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dc.contributor.advisorRobertson, Bruce
dc.contributor.advisorJamieson, Ian
dc.contributor.authorKnafler, Gabrielle
dc.identifier.citationKnafler, G. (2015). The genetic effects of bottlenecks and disease in three iconic New Zealand bird species (Thesis, Doctor of Philosophy). University of Otago. Retrieved from
dc.description.abstractStudies exploring the genetic consequences of population bottlenecks are increasingly examining the loss of diversity at functional loci (such as genes associated with the immune system), while neutral markers (such as microsatellites) are often used as a basis for general genetic diversity comparisons. Within this field of investigation, aspects that require further research include whether 1) remnant, genetically depauperate mainland and insular-originating source populations differ in immunity-associated genetic diversity, 2) contemporary bottleneck circumstance (i.e. anthropogenic vs. natural) differentially affects the genetic diversity of various molecular markers, and 3) adaptation to novel pathogens can be detected in isolated populations. I investigate these questions using selectively neutral microsatellite markers, the adaptive immunity-associated major histocompatibility complex (MHC), and innate immunity-associated toll-like receptor (TLR) loci in three iconic New Zealand bird species. In a critically endangered parrot, the kakapo (Strigops habroptilus), I have discovered that MHC, but not TLR, loci show similar diversity patterns as neutral markers. I found little diversity within and across two source populations of kakapo for five TLR loci. However, next-generation sequencing of MHC class II B loci revealed unique variants in a recently deceased mainland-originating kakapo and one of his three offspring. I propose that the MHC should be used to rank individuals for breeding opportunity, especially as pedigree methods and diversity data from neutral loci were not able to detect subtle diversity differences among siblings, which may be important for the long-term viability of kakapo as it relates to immunocompetence. In a threatened passerine, the South Island saddleback (Philesturnus carunculatus), I found that contemporary translocation-induced bottlenecks resulted in greater losses of microsatellite than MHC diversity. By comparison, temporal (encompassing a disease-induced bottleneck) fluctuations in diversity were greater for MHC markers than microsatellite loci. Both translocation- and disease-induced contemporary bottlenecks affected TLR diversity to a greater extent than diversity of either microsatellites or MHC. I found significant temporal changes in the frequencies of two TLR1LA alleles (coincident with the pathogen outbreak), but no further change in subsequent years. These alleles differ by a non-conservative amino acid variant that is associated with the pathogen-binding region of TLR1LA, providing support that pathogen-mediated selection has contributed to the observed patterns at TLR1LA. My results indicate that bottleneck circumstance differentially affects genetic diversity across loci. Finally, beak and feather disease virus (BFDV) was detected for the first time in an isolated population of red-crowned parakeets (Cyanoramphus novaezelandiae) in 2008 on Little Barrier Island (Hauturu-o-Toi) in New Zealand. By 2013, the prevalence of the pathogen had significantly decreased. I found evidence for selection at locus TLR3, compared to microsatellites and the MHC, which showed only minor changes or stayed constant across this same time period. An alternative to, or interacting process with, population adaptation to BFDV is fluctuating population density potentially dropping below the threshold for BFDV maintenance. In the face of increased concern over disease outbreaks in wild populations, my results illustrate the ability of natural processes to buffer against disease. Taken together, these studies show that genetic diversity patterns across loci reflect the species-specific narratives of population decline. In addition, because variability in the genetic diversity of historically bottlenecked species can still be detected across loci, I emphasize the importance of continued discussion surrounding genetic management of threatened organisms thought to be a "lost cause" due to severe population bottlenecks or very low neutral genetic diversity.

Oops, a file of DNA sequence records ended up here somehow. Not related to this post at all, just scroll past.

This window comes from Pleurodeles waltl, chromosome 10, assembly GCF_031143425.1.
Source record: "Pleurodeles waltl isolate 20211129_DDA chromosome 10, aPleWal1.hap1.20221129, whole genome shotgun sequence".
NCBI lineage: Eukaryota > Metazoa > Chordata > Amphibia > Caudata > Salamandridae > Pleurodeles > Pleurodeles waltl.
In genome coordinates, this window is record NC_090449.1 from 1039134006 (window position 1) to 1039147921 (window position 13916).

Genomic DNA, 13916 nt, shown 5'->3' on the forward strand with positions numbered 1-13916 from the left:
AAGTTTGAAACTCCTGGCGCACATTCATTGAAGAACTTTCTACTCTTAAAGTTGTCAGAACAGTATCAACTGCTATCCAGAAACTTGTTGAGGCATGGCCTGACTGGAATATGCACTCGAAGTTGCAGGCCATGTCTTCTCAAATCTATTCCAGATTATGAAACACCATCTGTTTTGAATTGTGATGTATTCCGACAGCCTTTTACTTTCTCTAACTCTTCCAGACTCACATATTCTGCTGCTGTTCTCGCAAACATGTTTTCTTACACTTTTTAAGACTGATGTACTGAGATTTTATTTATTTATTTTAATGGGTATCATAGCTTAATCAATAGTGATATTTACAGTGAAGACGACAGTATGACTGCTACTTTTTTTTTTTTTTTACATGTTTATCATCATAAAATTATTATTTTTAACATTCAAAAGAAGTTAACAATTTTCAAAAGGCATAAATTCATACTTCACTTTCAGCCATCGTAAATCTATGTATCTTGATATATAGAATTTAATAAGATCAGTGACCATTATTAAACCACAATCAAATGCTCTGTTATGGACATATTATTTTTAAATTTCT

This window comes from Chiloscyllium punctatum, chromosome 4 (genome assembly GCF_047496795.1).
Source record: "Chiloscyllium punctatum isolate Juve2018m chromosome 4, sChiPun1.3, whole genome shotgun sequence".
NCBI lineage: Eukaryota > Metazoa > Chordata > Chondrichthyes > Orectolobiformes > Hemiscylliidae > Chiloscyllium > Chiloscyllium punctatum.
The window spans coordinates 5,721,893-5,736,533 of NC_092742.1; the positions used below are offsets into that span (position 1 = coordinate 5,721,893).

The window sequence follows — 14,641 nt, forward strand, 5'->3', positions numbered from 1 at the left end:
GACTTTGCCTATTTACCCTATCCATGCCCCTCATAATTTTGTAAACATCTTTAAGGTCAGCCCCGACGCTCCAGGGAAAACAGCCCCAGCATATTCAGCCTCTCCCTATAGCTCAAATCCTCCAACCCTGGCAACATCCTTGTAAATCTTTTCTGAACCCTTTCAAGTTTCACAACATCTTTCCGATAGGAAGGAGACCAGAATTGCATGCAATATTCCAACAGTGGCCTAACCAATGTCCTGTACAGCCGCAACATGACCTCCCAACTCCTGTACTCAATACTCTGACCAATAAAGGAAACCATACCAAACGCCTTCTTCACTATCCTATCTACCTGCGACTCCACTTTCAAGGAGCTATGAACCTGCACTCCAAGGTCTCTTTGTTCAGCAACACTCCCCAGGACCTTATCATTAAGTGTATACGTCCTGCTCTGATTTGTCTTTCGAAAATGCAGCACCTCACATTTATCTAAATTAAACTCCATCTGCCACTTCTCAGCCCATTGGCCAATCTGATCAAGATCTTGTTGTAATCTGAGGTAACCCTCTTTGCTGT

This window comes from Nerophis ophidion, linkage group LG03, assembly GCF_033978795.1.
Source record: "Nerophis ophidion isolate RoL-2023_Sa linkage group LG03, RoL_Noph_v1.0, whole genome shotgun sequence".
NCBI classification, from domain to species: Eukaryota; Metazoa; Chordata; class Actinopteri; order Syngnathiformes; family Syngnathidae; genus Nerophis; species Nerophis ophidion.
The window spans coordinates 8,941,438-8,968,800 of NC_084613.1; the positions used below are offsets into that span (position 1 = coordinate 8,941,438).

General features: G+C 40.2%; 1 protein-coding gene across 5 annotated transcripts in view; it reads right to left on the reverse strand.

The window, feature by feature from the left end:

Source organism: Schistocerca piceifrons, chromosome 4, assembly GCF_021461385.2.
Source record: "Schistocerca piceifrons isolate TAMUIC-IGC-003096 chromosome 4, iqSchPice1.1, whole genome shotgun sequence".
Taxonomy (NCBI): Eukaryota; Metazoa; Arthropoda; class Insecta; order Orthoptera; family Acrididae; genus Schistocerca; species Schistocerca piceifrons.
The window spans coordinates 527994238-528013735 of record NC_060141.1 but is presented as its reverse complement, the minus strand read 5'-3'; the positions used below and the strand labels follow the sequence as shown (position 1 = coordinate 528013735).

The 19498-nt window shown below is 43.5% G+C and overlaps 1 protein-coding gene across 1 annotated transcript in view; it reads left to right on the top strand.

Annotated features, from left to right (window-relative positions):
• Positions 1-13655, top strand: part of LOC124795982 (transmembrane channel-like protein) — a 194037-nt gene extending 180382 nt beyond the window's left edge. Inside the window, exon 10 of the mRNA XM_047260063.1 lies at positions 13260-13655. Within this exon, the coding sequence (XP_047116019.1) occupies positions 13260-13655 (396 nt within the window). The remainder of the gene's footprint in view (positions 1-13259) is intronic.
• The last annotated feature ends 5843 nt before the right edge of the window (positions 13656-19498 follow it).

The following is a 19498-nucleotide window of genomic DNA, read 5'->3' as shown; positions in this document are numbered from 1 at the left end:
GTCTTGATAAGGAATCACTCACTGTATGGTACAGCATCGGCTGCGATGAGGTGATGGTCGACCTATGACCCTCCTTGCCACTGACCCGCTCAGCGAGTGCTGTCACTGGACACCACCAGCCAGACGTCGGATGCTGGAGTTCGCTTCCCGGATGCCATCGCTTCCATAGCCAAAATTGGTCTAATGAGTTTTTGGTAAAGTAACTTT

dc.publisherUniversity of Otago
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dc.subjectSouth Island saddleback
dc.subjectred-crowned parakeet
dc.subjectconservation genetics
dc.subjectpopulation genetics
dc.subjectmolecular ecology
dc.subjectpathogen-mediated selection
dc.titleThe genetic effects of bottlenecks and disease in three iconic New Zealand bird species
dc.language.rfc3066en of Philosophy of Otago
otago.openaccessAbstract Only
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